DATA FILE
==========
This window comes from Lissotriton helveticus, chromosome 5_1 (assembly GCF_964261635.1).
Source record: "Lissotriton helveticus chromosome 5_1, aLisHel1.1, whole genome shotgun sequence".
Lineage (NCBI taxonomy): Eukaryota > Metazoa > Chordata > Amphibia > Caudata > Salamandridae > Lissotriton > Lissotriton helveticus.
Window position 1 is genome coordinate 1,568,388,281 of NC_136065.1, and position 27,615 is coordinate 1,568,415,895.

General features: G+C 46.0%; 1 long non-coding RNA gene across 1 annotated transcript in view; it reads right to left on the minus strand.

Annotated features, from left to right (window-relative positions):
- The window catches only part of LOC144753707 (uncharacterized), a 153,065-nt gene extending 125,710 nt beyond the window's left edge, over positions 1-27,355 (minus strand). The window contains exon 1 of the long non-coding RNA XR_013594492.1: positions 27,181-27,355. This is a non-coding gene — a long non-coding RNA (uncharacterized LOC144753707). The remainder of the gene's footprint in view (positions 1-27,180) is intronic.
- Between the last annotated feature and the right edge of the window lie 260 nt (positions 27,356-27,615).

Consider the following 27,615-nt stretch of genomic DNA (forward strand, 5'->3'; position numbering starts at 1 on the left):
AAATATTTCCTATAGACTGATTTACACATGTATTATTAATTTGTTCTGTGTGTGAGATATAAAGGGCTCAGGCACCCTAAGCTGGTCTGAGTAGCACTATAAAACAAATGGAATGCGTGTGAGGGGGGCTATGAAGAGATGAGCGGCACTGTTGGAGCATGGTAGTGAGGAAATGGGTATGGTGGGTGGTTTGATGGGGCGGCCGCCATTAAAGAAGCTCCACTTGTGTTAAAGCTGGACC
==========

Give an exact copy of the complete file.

This window comes from Lissotriton helveticus, chromosome 5_1 (assembly GCF_964261635.1).
Source record: "Lissotriton helveticus chromosome 5_1, aLisHel1.1, whole genome shotgun sequence".
Lineage (NCBI taxonomy): Eukaryota > Metazoa > Chordata > Amphibia > Caudata > Salamandridae > Lissotriton > Lissotriton helveticus.
Window position 1 is genome coordinate 1,568,388,281 of NC_136065.1, and position 27,615 is coordinate 1,568,415,895.

General features: G+C 46.0%; 1 long non-coding RNA gene across 1 annotated transcript in view; it reads right to left on the minus strand.

Annotated features, from left to right (window-relative positions):
- The window catches only part of LOC144753707 (uncharacterized), a 153,065-nt gene extending 125,710 nt beyond the window's left edge, over positions 1-27,355 (minus strand). The window contains exon 1 of the long non-coding RNA XR_013594492.1: positions 27,181-27,355. This is a non-coding gene — a long non-coding RNA (uncharacterized LOC144753707). The remainder of the gene's footprint in view (positions 1-27,180) is intronic.
- Between the last annotated feature and the right edge of the window lie 260 nt (positions 27,356-27,615).

Consider the following 27,615-nt stretch of genomic DNA (forward strand, 5'->3'; position numbering starts at 1 on the left):
AAATATTTCCTATAGACTGATTTACACATGTATTATTAATTTGTTCTGTGTGTGAGATATAAAGGGCTCAGGCACCCTAAGCTGGTCTGAGTAGCACTATAAAACAAATGGAATGCGTGTGAGGGGGGCTATGAAGAGATGAGCGGCACTGTTGGAGCATGGTAGTGAGGAAATGGGTATGGTGGGTGGTTTGATGGGGCGGCCGCCATTAAAGAAGCTCCACTTGTGTTAAAGCTGGACC